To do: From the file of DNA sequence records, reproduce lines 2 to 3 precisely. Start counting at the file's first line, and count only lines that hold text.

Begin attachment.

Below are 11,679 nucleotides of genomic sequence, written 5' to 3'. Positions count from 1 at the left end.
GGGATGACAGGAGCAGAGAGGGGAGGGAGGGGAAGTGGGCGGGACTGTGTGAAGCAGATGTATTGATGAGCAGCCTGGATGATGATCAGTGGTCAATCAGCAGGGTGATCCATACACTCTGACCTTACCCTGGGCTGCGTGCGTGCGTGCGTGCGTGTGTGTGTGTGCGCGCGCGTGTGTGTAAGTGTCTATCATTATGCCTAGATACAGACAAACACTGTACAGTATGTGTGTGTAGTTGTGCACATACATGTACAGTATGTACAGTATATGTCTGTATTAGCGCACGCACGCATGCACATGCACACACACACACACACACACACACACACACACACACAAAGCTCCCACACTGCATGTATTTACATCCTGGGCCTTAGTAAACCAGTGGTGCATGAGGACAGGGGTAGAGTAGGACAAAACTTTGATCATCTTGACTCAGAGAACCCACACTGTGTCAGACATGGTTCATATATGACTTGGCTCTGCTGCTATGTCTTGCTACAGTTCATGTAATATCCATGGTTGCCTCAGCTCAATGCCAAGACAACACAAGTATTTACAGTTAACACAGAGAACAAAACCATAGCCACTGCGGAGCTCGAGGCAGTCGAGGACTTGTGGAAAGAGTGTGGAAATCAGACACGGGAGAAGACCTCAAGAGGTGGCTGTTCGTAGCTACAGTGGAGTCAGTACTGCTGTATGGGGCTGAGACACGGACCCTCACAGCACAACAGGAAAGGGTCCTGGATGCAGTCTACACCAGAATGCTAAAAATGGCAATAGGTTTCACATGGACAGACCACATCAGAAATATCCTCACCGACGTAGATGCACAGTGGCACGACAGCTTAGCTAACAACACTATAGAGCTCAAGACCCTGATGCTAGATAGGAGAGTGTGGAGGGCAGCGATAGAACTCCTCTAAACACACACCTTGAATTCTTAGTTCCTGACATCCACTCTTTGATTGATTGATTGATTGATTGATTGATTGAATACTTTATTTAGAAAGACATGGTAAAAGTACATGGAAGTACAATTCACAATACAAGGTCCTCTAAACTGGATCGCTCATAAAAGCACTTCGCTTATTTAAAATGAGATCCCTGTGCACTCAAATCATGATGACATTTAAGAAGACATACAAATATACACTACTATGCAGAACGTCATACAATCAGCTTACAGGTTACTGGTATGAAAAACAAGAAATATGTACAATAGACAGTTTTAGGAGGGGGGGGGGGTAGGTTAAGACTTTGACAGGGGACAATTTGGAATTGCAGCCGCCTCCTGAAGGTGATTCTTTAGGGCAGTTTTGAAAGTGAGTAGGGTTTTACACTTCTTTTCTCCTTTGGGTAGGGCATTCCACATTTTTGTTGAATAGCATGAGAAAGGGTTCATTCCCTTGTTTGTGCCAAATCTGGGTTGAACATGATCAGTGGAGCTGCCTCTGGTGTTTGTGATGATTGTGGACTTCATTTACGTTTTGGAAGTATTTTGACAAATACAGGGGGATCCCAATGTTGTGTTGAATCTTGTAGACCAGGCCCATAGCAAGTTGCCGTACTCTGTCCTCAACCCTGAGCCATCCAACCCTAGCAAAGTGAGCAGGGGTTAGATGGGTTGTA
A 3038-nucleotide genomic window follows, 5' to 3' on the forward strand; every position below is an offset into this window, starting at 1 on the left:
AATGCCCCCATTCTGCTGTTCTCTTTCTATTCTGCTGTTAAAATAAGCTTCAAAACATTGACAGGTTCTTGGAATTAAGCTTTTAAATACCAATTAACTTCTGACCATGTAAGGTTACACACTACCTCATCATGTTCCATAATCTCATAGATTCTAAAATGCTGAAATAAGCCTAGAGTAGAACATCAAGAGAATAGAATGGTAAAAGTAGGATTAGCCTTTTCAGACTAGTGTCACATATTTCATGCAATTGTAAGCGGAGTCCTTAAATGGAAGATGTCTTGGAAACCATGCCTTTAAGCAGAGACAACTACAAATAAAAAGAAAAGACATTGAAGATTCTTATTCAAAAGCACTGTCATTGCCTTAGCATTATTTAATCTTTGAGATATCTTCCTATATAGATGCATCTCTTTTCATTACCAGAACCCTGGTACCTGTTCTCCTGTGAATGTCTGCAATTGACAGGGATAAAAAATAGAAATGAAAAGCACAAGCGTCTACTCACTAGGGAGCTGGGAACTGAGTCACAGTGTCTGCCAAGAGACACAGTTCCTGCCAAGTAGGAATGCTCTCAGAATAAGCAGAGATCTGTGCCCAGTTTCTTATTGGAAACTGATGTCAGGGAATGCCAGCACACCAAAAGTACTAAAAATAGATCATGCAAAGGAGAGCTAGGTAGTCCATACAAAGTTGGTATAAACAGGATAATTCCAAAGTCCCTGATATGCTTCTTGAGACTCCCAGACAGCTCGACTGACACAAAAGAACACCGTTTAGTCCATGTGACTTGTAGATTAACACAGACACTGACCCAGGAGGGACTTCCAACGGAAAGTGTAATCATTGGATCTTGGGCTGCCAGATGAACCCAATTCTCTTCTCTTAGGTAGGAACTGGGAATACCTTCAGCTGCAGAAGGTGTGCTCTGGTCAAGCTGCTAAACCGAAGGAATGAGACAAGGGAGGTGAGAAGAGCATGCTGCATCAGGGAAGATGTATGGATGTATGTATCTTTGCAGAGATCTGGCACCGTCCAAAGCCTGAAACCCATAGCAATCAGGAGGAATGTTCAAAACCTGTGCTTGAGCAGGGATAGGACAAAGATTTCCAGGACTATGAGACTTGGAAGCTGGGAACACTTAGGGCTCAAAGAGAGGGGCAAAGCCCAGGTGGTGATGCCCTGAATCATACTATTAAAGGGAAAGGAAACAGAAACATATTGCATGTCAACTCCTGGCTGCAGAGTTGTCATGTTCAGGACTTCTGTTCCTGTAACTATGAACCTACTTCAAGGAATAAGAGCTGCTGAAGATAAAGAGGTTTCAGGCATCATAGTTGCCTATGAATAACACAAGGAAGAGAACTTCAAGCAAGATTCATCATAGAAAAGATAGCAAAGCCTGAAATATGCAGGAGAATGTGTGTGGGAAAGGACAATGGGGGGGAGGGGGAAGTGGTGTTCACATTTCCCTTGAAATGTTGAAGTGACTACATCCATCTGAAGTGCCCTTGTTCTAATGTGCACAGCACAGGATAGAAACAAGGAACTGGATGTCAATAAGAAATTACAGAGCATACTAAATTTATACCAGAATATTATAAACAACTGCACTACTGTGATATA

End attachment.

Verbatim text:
GGGATGACAGGAGCAGAGAGGGGAGGGAGGGGAAGTGGGCGGGACTGTGTGAAGCAGATGTATTGATGAGCAGCCTGGATGATGATCAGTGGTCAATCAGCAGGGTGATCCATACACTCTGACCTTACCCTGGGCTGCGTGCGTGCGTGCGTGCGTGTGTGTGTGTGCGCGCGCGTGTGTGTAAGTGTCTATCATTATGCCTAGATACAGACAAACACTGTACAGTATGTGTGTGTAGTTGTGCACATACATGTACAGTATGTACAGTATATGTCTGTATTAGCGCACGCACGCATGCACATGCACACACACACACACACACACACACACACACACACACAAAGCTCCCACACTGCATGTATTTACATCCTGGGCCTTAGTAAACCAGTGGTGCATGAGGACAGGGGTAGAGTAGGACAAAACTTTGATCATCTTGACTCAGAGAACCCACACTGTGTCAGACATGGTTCATATATGACTTGGCTCTGCTGCTATGTCTTGCTACAGTTCATGTAATATCCATGGTTGCCTCAGCTCAATGCCAAGACAACACAAGTATTTACAGTTAACACAGAGAACAAAACCATAGCCACTGCGGAGCTCGAGGCAGTCGAGGACTTGTGGAAAGAGTGTGGAAATCAGACACGGGAGAAGACCTCAAGAGGTGGCTGTTCGTAGCTACAGTGGAGTCAGTACTGCTGTATGGGGCTGAGACACGGACCCTCACAGCACAACAGGAAAGGGTCCTGGATGCAGTCTACACCAGAATGCTAAAAATGGCAATAGGTTTCACATGGACAGACCACATCAGAAATATCCTCACCGACGTAGATGCACAGTGGCACGACAGCTTAGCTAACAACACTATAGAGCTCAAGACCCTGATGCTAGATAGGAGAGTGTGGAGGGCAGCGATAGAACTCCTCTAAACACACACCTTGAATTCTTAGTTCCTGACATCCACTCTTTGATTGATTGATTGATTGATTGATTGATTGAATACTTTATTTAGAAAGACATGGTAAAAGTACATGGAAGTACAATTCACAATACAAGGTCCTCTAAACTGGATCGCTCATAAAAGCACTTCGCTTATTTAAAATGAGATCCCTGTGCACTCAAATCATGATGACATTTAAGAAGACATACAAATATACACTACTATGCAGAACGTCATACAATCAGCTTACAGGTTACTGGTATGAAAAACAAGAAATATGTACAATAGACAGTTTTAGGAGGGGGGGGGGGTAGGTTAAGACTTTGACAGGGGACAATTTGGAATTGCAGCCGCCTCCTGAAGGTGATTCTTTAGGGCAGTTTTGAAAGTGAGTAGGGTTTTACACTTCTTTTCTCCTTTGGGTAGGGCATTCCACATTTTTGTTGAATAGCATGAGAAAGGGTTCATTCCCTTGTTTGTGCCAAATCTGGGTTGAACATGATCAGTGGAGCTGCCTCTGGTGTTTGTGATGATTGTGGACTTCATTTACGTTTTGGAAGTATTTTGACAAATACAGGGGGATCCCAATGTTGTGTTGAATCTTGTAGACCAGGCCCATAGCAAGTTGCCGTACTCTGTCCTCAACCCTGAGCCATCCAACCCTAGCAAAGTGAGCAGGGGTTAGATGGGTTGTA
A 3038-nucleotide genomic window follows, 5' to 3' on the forward strand; every position below is an offset into this window, starting at 1 on the left: